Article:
With a new year and a new decade approaching, I thought I’d discuss some theories as to why it’s so difficult to develop healthy habits. I’m not trying to give you excuses here, because making the right lifestyle choices can relieve your chronic conditions and help you live longer.
However, in spite of all the “good advice” you’ll find in these articles, good advice can be hard to take. Our decisions, and more importantly our actions are based in a complex mix of qualities, beliefs, instincts, thoughts, emotions, impulses, drives and intuition.
So Why Don’t We Choose Healthy Habits?
I think one of the main reasons we have challenges making the right health choices is our evolution. Our genetic code evolved during millennia of food scarcity and lifestyles that offered many threats that aren’t generally issues in these modern times.
“It is natural and normal to be physically lazy.”
– Daniel Liberman, Lerner Professor of biological Sciences, Harvard University
So just because you know what you should be doing doesn’t mean you will. Here are some of the “bad habits” that our evolution taught our ancestors that don’t make so much sense today.
- Rest whenever you can to conserve energy
- Eat salt whenever you can get it
- Gorge on sugary foods when you find them
- Eat as much fatty food as you can fit in
These habits made sense at the time. Hunter/gatherers got plenty of exercise seeking food, so they certainly didn’t need to motivate themselves to go for a jog. These habits influenced genetic selection to make heart disease and diabetes more common today… but from an evolutionary perspective that wasn’t really important, as long as individuals lived long enough to breed.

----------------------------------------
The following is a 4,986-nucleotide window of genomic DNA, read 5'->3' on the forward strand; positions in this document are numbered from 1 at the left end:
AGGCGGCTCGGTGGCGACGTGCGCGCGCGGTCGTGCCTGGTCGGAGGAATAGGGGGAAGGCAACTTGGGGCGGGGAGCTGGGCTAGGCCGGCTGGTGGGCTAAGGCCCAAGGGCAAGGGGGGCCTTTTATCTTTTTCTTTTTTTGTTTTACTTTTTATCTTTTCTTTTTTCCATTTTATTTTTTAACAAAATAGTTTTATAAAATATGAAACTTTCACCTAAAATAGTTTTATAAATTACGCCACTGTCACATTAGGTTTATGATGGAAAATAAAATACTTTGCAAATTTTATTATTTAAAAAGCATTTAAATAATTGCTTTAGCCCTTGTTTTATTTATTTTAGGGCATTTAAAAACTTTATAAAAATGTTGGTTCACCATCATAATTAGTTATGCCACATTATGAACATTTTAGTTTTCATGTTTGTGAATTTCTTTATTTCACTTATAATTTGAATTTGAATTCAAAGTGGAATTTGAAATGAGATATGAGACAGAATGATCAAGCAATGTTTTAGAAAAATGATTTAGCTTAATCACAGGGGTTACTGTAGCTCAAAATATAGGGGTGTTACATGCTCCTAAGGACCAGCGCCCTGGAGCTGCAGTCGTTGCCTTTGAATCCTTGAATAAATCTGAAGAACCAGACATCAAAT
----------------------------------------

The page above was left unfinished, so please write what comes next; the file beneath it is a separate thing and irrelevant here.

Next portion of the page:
- The people who survived were insulin resistant, which helped them store fat and survive famine. Unfortunately, today that helps us (their ancestors) be obese and develop metabolic syndrome and type 2 diabetes.
- They healed wounds quickly which helped them survive tigers… and childbirth. The individuals with hypercoagulable blood were more likely to survive to breed, but today it helps clog our arteries.
- They had very sensitive immune systems which reacted to any disease or contamination in their environment with great activity… but today those same immune systems can be overactive and cause low-grade inflammation that leads to many chronic conditions.
So What Lifestyle Changes Help Health?
- Increase your activity levels
- Eliminate seed oils from your diet
- Cut sugar. Almost all of it. In all forms
- Get checked for gluten sensitivity or just cut out wheat. It helps inflammation
- Eat more green leafy vegetables.
- Consume more Omega-3 fatty acids and healthy fats
- Cut processed food & eat real food
- Keep your weight healthy
- Sleep lots and sleep deeply
- Cut stress, learn mindfulness, and develop good habits for coping with stress
- Reduce exposure to environmental toxins in food, personal care items, and your environment
- Eat real food to get to a healthy weight – obesity is a cause of inflammation
Understanding Helps Healthy Habits
Of course, I believe that understanding why lifestyle choices are so important helps us make better ones. We’re rational beings, for the most part… and if you get really stuck making bad choices, there is counselling help available to help you learn to make better ones. When you understand the health consequences of continuing to make “caveman choices” about your health, it’s easier to make better choices that help you stay slim, feel attractive, move easily, avoid pain and live longer.
A Useful Tip To Help With Lifestyle Change
One more tip to help you overcome your inner “caveman”: Team activities. One thing that was important in hunter/gatherer societies was teamwork, so doing healthy activities with others makes it easier to actually get out there and do them. Whether it’s heading to the pool or the gym, going for a run or a workout, or team sports… as soon as you involve others in your activity you increase the odds of you completing it.
That means that if you want to change your diet or take up exercise, finding a friend to share in your plan for lifestyle change will definitely make it easier to develop healthy habits!